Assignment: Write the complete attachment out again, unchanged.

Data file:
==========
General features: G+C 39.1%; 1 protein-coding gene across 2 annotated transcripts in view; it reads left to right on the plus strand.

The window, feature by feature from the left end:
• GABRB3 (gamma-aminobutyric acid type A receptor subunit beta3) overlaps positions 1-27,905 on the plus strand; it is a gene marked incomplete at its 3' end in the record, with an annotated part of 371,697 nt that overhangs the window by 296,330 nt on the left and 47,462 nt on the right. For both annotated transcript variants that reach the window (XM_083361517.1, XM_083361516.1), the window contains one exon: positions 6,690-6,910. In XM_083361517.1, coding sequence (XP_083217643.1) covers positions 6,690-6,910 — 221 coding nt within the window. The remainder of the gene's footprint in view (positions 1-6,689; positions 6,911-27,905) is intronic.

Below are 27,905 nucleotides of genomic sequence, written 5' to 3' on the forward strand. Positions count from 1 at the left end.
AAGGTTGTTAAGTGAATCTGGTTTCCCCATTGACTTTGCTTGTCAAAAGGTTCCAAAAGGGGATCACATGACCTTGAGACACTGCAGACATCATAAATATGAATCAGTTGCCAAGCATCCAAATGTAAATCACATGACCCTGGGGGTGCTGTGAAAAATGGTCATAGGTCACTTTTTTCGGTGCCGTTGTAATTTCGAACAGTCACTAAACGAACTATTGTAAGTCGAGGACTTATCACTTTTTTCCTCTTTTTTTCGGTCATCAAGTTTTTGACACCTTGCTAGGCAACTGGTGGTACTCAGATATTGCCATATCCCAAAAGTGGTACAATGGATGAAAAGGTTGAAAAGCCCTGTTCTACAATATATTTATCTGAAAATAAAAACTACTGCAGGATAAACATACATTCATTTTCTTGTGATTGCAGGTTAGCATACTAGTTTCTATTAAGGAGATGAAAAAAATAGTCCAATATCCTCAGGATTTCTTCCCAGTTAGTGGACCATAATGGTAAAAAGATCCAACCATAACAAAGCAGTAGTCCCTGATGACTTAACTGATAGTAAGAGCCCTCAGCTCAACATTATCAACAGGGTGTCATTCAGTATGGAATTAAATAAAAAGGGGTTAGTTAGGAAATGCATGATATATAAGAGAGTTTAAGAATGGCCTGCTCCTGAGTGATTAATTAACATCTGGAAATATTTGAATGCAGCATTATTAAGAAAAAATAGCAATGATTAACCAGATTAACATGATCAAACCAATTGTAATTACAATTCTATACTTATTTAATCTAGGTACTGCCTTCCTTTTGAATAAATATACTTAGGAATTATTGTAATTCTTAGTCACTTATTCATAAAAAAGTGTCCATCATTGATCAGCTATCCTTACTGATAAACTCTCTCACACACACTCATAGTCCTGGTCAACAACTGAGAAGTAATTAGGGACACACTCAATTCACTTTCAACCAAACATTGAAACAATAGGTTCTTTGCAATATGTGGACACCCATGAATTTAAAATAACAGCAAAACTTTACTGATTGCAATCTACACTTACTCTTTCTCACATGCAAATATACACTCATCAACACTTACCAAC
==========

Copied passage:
General features: G+C 39.1%; 1 protein-coding gene across 2 annotated transcripts in view; it reads left to right on the plus strand.

The window, feature by feature from the left end:
• GABRB3 (gamma-aminobutyric acid type A receptor subunit beta3) overlaps positions 1-27,905 on the plus strand; it is a gene marked incomplete at its 3' end in the record, with an annotated part of 371,697 nt that overhangs the window by 296,330 nt on the left and 47,462 nt on the right. For both annotated transcript variants that reach the window (XM_083361517.1, XM_083361516.1), the window contains one exon: positions 6,690-6,910. In XM_083361517.1, coding sequence (XP_083217643.1) covers positions 6,690-6,910 — 221 coding nt within the window. The remainder of the gene's footprint in view (positions 1-6,689; positions 6,911-27,905) is intronic.

Below are 27,905 nucleotides of genomic sequence, written 5' to 3' on the forward strand. Positions count from 1 at the left end.
AAGGTTGTTAAGTGAATCTGGTTTCCCCATTGACTTTGCTTGTCAAAAGGTTCCAAAAGGGGATCACATGACCTTGAGACACTGCAGACATCATAAATATGAATCAGTTGCCAAGCATCCAAATGTAAATCACATGACCCTGGGGGTGCTGTGAAAAATGGTCATAGGTCACTTTTTTCGGTGCCGTTGTAATTTCGAACAGTCACTAAACGAACTATTGTAAGTCGAGGACTTATCACTTTTTTCCTCTTTTTTTCGGTCATCAAGTTTTTGACACCTTGCTAGGCAACTGGTGGTACTCAGATATTGCCATATCCCAAAAGTGGTACAATGGATGAAAAGGTTGAAAAGCCCTGTTCTACAATATATTTATCTGAAAATAAAAACTACTGCAGGATAAACATACATTCATTTTCTTGTGATTGCAGGTTAGCATACTAGTTTCTATTAAGGAGATGAAAAAAATAGTCCAATATCCTCAGGATTTCTTCCCAGTTAGTGGACCATAATGGTAAAAAGATCCAACCATAACAAAGCAGTAGTCCCTGATGACTTAACTGATAGTAAGAGCCCTCAGCTCAACATTATCAACAGGGTGTCATTCAGTATGGAATTAAATAAAAAGGGGTTAGTTAGGAAATGCATGATATATAAGAGAGTTTAAGAATGGCCTGCTCCTGAGTGATTAATTAACATCTGGAAATATTTGAATGCAGCATTATTAAGAAAAAATAGCAATGATTAACCAGATTAACATGATCAAACCAATTGTAATTACAATTCTATACTTATTTAATCTAGGTACTGCCTTCCTTTTGAATAAATATACTTAGGAATTATTGTAATTCTTAGTCACTTATTCATAAAAAAGTGTCCATCATTGATCAGCTATCCTTACTGATAAACTCTCTCACACACACTCATAGTCCTGGTCAACAACTGAGAAGTAATTAGGGACACACTCAATTCACTTTCAACCAAACATTGAAACAATAGGTTCTTTGCAATATGTGGACACCCATGAATTTAAAATAACAGCAAAACTTTACTGATTGCAATCTACACTTACTCTTTCTCACATGCAAATATACACTCATCAACACTTACCAAC